U24 News | The princes AMD, Nvidia, Apple and ARM invade the Kingdom of Intel

AMD, Nvidia + ARM and Apple are shaking the Intel realm, taking advantage of its stumbles – Specter and Meltdown – and big developments of its own: the new AMD Ryzen 5000 are superior on desktops, and Apple with its architecture-based M1 chips ARM is a battering ram against the x86-64 architecture in the laptop world.

Intel’s stagnation in the 14 nm chips and the delay in the jump to 10 nm is striking. Not to mention the 7 nm that they also have programmed, a lithography that they are already using at AMD, and it bases their success.

Intel was founded in 1968 by Gordon Moore (chemist and physicist) and Robert Noyce (physicist and co-inventor of the integrated circuit) when they left Fairchild Semiconductor. The other key character was Andy Grove, another chemical engineer, who ran the company for most of the 1980s and the high growth period of the 1990s.

Their success began modestly when they got Japan’s Busicom to order microprocessors for their programmable calculators. Engineer Ted Hoff designed a revolutionary chip that could be used in many other devices without the need for redesign.

It had potential and Intel decided to buy back the rights from Busim for $ 60,000.

In 1971 the first microprocessor was born: Intel 4004, a set of 2,300 transistors that executed 60,000 operations per second at US $ 200.

Then came the Intel 8008, Intel 8086 and 8088, selected by IBM for its IBM PC and in 1982 the Intel 80286 appeared, equipped with 134,000 transistors and the first to offer software compatibility with its predecessors.

In the meantime, “Moore’s Law” appeared, which states that every 2 years the number of transistors in a microprocessor doubles.

And William Gates built the “Wintel”, personal computers based on the Windows operating system, from Microsoft, and a microprocessor from Intel, with x86 architecture: computing grew rapidly.

In June 2005, Intel reached an agreement with Apple Computer to provide processors for Apple computers, with dual-core Intel Core Duo processors.

The brake

But one day Intel ceased to be the once innovative company.

The firm that dominated the world of PCs with a firm hand missed the opportunity to get into the iPhone and dismissed the relevance of the mobile world.

In recent times it is said that the Kingdom of Intel is in trouble, reeling. And there are very firm competitors, with the voracity that the market hunger grants.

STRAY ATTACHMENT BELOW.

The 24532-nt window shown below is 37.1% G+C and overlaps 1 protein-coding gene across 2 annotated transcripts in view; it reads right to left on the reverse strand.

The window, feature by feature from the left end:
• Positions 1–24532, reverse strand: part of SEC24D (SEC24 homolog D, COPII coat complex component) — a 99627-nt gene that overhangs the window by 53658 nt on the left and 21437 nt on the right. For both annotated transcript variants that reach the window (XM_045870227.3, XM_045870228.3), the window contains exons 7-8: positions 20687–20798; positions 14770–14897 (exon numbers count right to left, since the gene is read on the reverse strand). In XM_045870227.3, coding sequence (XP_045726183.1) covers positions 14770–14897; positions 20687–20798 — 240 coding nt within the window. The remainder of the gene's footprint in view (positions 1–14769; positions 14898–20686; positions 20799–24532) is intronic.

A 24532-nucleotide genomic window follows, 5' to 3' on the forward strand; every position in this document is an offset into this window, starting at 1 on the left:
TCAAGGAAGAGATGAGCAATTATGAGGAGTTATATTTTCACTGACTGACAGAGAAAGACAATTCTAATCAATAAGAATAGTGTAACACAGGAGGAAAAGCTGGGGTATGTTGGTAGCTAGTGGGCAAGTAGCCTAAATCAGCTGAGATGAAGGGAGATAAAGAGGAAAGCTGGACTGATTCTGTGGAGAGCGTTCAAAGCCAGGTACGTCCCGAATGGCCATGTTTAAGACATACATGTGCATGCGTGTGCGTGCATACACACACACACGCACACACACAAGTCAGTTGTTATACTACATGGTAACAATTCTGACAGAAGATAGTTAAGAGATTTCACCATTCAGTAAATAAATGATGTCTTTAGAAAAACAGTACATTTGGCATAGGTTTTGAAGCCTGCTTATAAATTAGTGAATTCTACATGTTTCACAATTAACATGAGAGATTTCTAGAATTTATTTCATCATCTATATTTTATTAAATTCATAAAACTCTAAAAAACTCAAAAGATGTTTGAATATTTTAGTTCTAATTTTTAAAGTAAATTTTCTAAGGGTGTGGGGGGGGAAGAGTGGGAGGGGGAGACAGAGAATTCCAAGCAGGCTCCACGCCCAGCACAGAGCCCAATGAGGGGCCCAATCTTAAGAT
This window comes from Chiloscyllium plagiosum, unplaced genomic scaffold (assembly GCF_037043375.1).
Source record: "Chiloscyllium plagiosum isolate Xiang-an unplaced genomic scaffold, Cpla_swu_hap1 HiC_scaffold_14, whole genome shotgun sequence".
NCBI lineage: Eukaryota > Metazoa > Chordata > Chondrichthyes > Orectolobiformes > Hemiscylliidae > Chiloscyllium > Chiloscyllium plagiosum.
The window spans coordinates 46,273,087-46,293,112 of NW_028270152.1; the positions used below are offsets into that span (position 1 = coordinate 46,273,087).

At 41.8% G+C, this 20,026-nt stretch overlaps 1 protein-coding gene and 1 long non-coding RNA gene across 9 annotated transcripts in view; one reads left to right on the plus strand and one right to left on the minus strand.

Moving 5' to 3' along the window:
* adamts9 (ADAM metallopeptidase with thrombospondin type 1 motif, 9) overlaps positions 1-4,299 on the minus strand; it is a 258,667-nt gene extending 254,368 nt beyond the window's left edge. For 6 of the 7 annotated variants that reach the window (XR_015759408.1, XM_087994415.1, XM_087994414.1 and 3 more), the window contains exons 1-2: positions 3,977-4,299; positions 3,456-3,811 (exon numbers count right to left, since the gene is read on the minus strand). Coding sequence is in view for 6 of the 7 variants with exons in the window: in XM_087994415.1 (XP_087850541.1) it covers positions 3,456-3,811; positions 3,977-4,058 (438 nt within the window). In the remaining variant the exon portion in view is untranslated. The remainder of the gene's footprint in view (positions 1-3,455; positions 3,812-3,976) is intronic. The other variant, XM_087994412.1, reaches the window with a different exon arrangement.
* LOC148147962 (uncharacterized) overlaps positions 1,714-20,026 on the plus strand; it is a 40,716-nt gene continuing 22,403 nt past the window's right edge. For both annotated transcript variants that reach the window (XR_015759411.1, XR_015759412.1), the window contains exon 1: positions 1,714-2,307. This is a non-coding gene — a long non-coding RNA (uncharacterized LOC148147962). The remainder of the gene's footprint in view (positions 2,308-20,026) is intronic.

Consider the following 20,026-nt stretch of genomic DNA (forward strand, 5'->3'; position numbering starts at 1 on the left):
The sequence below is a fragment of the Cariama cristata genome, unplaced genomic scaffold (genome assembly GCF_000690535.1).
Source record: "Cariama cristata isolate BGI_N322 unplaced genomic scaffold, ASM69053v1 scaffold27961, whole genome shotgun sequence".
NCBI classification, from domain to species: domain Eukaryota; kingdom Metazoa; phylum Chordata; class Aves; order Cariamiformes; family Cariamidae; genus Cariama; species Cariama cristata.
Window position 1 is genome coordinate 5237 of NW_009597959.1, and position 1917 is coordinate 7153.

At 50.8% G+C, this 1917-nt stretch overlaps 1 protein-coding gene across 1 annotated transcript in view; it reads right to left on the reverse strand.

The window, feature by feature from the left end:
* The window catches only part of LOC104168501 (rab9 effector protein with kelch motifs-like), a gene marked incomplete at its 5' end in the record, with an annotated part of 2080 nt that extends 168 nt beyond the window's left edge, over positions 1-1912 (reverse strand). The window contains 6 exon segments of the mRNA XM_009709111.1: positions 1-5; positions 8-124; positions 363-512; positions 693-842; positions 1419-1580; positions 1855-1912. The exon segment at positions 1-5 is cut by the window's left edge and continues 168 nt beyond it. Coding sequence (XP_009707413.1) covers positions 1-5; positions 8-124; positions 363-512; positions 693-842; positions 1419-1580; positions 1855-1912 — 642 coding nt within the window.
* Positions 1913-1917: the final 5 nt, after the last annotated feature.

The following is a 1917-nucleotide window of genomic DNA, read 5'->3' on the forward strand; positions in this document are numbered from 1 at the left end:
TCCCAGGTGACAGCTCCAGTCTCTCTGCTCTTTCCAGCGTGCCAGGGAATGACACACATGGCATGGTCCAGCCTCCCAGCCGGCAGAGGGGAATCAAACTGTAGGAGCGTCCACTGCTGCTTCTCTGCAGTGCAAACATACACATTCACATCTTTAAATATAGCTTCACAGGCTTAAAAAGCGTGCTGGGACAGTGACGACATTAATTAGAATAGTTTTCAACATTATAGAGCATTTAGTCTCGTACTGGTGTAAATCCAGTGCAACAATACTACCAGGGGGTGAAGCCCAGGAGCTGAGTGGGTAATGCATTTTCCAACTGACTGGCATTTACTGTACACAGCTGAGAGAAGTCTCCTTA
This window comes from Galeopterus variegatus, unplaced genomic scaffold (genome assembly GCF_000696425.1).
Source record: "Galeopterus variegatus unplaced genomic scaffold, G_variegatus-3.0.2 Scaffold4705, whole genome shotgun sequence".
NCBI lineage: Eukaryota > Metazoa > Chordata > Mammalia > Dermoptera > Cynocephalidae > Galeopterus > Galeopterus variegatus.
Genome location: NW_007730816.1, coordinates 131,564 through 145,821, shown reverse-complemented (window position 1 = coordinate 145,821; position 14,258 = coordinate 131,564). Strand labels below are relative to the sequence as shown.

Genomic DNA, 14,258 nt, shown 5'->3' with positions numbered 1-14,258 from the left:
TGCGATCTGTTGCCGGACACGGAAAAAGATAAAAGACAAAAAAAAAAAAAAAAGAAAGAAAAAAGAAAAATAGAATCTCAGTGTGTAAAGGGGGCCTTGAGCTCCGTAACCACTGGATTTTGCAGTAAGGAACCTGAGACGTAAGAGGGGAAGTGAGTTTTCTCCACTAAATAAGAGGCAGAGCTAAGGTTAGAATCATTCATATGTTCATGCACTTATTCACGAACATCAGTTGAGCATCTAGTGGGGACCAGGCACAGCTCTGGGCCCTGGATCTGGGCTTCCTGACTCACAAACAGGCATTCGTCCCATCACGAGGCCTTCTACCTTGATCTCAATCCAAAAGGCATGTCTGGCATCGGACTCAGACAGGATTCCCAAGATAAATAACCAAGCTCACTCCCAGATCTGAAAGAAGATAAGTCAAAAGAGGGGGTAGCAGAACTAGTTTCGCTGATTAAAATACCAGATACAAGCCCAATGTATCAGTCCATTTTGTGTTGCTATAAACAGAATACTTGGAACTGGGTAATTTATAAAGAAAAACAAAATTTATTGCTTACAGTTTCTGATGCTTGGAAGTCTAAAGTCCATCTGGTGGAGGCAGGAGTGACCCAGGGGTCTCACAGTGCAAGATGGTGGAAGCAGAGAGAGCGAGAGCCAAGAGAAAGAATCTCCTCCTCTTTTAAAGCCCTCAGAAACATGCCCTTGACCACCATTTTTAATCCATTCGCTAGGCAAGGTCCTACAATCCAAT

For starters, AMD, which has achieved the new AMD Ryzen 4000 in laptops and AMD Ryzen 5000 in desktop PCs, which have grown a lot in gaming.

Intel’s stagnation in the 14 nm chips and the delay in the jump to 10 nm is striking. Not to mention the 7 nm that they also have programmed, a lithography that they are already using at AMD, and it bases their success.

Then, graphics card maker Nvidia, in 2020 has invested $ 40 billion to acquire ARM, a threat to Intel (and AMD). It is a potential bet for PCs and laptops, just as Apple does with its M1.

Meanwhile, ARM has just presented the Cortex-A78C for laptops also thinking about the leap from mobile phones or tablets to more traditional equipment when it comes to working and producing.

A no-minor question is whether the Apple M1s are all that Apple promises because they could challenge ARM in gaming equipment, and Qualcomm and Mediatek.

Apple broke the deal with its traditional partner, Intel, and went its own way. Will their promises be true?

Apple M1

“(…) Apple is making claims about batteries that I would characterize as “bombastic at best” if applied to a laptop with an Intel chip inside. With this M1 chip, I don’t have any frame of reference except Apple’s claims, which are substantial.

Apple claims 18 hours of video playback on the MacBook Air and 20 hours on the MacBook Pro. Video playback is a bad metric (especially since modern chips are optimized for it), so what to keep in mind is that those claims are significantly higher than what Apple claimed about its Intel-based predecessors: 6 more on Air and almost double on Pro.

But to be frank, I was expecting big announcements from Apple on battery. We already knew that it could extract more performance per watt than Intel and that translates directly to battery life. What I didn’t expect is how optimistic the company would be about performance.

Since the M1 is based on the ARM architecture, Apple needs an additional layer of software to run applications designed for Intel chips – it’s called Rosetta 2. The very idea of ​​x86 applications emulated on an ARM processor gives me hives. The experience of Intel applications emulated within ARM on Windows is not great. But Apple says that for certain graphically intensive applications you can get better performance on an application running through Rosetta 2 than on an equivalent Intel chip. (…)”.

We will see. As read, there are many processes to verify.

Now, if Apple’s expectation is true, the microprocessor market will be worse than Game of Thrones, and no one is assured of ruling the 7 kingdoms.

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